2020 rnc
June 11, 2020

While the Republican National Convention will still hold official business meetings in Charlotte, North Carolina, this August, President Trump will accept the GOP nomination in Jacksonville, Florida.

All of the RNC's keynote events will take place in Jacksonville, over the course of several nights, a person familiar with the planning told Politico. The mayor of Jacksonville, Lenny Curry, is a former chairman of the Republican Party of Florida, and had been pushing hard for the events to move to his city.

Earlier this month, Trump said he would move the convention out of North Carolina, after Gov. Roy Cooper (D) said because of the coronavirus pandemic, he could not guarantee that the convention would be at full capacity. Cooper told CNN this had nothing to do with politics, but was "based on health experts, data, and science, and that's it for everybody to see."

Republican National Committee Chairwoman Ronna McDaniel said in a statement Thursday night that the RNC is "thrilled to celebrate this momentous occasion in the great city of Jacksonville. Not only does Florida hold a special place in President Trump's heart as his home state, but it is crucial in the path to victory in 2020." Trump, a lifelong New Yorker, declared himself a resident of Florida last October. Catherine Garcia

May 26, 2020

President Trump said in a series of tweets Monday morning that unless North Carolina can immediately "guarantee" that the Republican Party can hold its convention in Charlotte in late August with "full attendance" in a "fully occupied" Spectrum Center arena, the GOP "will be reluctantly forced to find" another Republican National Convention site. Where would the party find another large venue willing to host thousands of people during a pandemic, as well housing for the delegates, catering, sound, and other ancillary services?

If you guessed the Trump property where the president already pushed to host this summer's G-7 summit, Trump denied it. "I have zero interest in moving the Republican National Convention to Doral in Miami," he tweeted. "Ballroom is not nearly big enough." Incidentally, The New York Times does not appear to have reported any such rumor about Trump and Doral.

Times reporters Maggie Haberman and Annie Karni did report last week that as Republicans look "at possible contingency plans, including limiting the number of people who descend on Charlotte to only delegates," Trump has "shown a new openness to participating in a scaled-down event" and "has mused aloud to several aides about why the convention can't simply be held in a hotel ballroom in Florida, given all of the health concerns and the fact that Florida is further along in reopening portions of the state."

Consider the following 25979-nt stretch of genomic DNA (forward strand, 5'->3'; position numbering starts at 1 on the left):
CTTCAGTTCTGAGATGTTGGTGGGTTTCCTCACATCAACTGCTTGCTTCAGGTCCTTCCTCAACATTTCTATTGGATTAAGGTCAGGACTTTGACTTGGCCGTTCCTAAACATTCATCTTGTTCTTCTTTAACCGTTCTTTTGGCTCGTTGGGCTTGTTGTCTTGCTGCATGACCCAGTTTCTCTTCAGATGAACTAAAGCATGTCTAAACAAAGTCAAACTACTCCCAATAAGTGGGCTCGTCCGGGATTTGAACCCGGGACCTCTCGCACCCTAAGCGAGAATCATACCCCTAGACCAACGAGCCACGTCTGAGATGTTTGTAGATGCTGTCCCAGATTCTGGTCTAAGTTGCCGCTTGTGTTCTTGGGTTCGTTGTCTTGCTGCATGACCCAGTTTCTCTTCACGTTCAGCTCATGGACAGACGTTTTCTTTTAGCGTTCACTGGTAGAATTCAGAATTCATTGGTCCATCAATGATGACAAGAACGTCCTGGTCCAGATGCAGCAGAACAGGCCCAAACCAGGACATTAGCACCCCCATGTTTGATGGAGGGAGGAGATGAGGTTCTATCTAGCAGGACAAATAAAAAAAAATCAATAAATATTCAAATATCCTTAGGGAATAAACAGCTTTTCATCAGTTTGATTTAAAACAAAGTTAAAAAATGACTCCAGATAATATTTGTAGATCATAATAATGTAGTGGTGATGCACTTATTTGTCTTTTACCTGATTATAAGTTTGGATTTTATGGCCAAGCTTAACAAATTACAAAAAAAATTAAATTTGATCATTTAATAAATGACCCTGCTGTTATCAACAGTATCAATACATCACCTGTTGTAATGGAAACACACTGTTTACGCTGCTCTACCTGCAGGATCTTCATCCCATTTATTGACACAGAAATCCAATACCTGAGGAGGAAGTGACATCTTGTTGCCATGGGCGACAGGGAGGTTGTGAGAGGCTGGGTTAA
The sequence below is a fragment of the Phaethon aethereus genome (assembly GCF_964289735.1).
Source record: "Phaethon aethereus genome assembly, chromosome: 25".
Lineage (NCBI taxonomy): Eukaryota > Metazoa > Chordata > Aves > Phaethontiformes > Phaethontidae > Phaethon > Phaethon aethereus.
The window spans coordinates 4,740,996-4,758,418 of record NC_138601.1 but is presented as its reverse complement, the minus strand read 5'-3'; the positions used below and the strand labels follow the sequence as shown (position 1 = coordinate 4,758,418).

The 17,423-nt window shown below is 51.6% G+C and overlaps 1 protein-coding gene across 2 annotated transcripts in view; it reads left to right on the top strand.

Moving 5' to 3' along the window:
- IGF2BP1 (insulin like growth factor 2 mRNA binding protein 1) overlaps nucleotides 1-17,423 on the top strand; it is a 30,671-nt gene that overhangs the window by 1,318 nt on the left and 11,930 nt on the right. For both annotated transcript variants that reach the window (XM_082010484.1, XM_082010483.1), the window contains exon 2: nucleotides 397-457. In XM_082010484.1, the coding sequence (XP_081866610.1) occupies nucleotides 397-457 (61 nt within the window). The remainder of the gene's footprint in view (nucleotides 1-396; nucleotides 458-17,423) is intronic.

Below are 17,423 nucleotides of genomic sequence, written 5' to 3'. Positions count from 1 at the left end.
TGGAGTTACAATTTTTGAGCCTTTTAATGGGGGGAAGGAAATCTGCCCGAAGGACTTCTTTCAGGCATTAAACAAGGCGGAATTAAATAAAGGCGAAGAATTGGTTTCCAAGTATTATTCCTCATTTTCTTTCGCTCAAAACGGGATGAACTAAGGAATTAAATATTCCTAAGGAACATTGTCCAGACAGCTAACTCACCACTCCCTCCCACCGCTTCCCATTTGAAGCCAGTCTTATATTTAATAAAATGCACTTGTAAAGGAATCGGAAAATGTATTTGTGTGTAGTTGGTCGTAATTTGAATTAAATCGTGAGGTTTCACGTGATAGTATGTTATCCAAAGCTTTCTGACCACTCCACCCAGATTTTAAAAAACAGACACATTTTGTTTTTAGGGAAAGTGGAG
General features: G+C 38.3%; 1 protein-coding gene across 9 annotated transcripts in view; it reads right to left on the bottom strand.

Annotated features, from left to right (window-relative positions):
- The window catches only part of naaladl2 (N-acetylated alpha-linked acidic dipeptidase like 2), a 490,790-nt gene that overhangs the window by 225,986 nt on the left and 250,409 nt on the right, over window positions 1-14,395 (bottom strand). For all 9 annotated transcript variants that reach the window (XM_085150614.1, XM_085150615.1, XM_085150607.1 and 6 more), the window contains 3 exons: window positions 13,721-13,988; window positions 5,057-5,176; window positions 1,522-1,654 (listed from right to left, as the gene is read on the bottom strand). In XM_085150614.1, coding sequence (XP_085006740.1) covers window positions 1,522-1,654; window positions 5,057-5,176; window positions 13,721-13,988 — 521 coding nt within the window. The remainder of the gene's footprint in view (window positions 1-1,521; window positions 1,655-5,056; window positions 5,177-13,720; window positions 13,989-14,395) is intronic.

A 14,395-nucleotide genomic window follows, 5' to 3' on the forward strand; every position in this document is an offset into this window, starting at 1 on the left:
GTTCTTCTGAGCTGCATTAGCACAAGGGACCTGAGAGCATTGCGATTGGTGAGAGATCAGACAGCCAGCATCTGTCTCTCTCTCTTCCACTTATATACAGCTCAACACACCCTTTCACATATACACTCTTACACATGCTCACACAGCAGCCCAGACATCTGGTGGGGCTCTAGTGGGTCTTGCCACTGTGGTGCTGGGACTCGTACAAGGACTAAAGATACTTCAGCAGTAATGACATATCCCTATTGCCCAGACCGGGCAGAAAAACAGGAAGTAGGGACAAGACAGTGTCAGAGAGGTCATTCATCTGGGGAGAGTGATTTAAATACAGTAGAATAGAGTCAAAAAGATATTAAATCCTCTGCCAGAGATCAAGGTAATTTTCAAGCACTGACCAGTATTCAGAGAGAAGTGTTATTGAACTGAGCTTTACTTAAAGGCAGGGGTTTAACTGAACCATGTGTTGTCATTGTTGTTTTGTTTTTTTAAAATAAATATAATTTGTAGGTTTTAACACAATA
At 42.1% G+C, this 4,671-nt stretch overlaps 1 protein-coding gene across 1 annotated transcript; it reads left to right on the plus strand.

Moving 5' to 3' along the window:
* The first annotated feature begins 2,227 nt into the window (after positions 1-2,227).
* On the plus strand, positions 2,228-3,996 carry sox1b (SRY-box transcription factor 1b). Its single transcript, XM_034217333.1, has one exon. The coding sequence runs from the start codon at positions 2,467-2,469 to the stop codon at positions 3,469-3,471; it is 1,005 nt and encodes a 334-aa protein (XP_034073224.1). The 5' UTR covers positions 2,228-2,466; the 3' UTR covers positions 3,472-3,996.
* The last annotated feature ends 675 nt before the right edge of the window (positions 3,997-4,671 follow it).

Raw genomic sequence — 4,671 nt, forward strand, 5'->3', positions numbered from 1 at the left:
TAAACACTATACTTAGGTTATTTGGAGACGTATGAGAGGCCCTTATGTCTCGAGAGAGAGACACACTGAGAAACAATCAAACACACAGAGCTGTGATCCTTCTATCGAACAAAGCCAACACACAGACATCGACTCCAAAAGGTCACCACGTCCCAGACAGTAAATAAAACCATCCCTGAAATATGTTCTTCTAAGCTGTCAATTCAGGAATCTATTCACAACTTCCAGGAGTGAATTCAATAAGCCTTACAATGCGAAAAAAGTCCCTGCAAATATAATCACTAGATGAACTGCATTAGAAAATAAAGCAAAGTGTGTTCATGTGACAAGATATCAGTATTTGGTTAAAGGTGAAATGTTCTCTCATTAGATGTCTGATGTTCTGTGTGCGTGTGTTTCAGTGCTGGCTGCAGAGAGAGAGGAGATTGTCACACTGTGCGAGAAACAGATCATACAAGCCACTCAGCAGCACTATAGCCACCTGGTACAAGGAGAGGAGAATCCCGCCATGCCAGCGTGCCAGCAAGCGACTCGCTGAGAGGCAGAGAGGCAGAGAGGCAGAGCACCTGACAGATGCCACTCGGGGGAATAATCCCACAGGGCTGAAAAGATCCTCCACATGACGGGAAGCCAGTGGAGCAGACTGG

North Carolina Gov. Roy Cooper (D)'s three Memorial Day tweets included two remembering U.S. service members who gave their life for their country and a brief statement responding to Trump.

GOP chairwoman Ronna McDaniel and other Republicans involved in planning the convention "have said that they have hired a medical expert and that they are consulting with the governor of North Carolina and the mayor of Charlotte," the Times reported last week. "Local politicians in North Carolina, including Republicans, have expressed skepticism that the convention will be able to go forward as planned." Peter Weber

May 25, 2020

President Trump in a series of tweets Monday morning threatened to pull the 2020 Republican National Convention out of North Carolina.

Trump tweeted that North Carolina Gov. Roy Cooper (D) is "still in shutdown mood" and said he would be forced to move the convention if not "immediately" given an answer as to whether coronavirus restrictions will be lifted, allowing "full attendance" in the Spectrum Center arena in Charlotte. Trump's tweets "blindsided" those involved in planning the convention, set to be held in late August, CNN reports. The Spectrum Center arena has a capacity of more than 17,500 people.

Vice President Mike Pence reiterated Trump's comments Monday, telling Fox News he looks forward to a swift response from Cooper, and "if need be, moving the national convention to a state that is farther along on reopening and can say with confidence that we can gather there."

Cooper told CNN last week that his decision will not be political or emotional. "This is based on health experts, data, and science, and that's it for everybody to see." Taylor Watson

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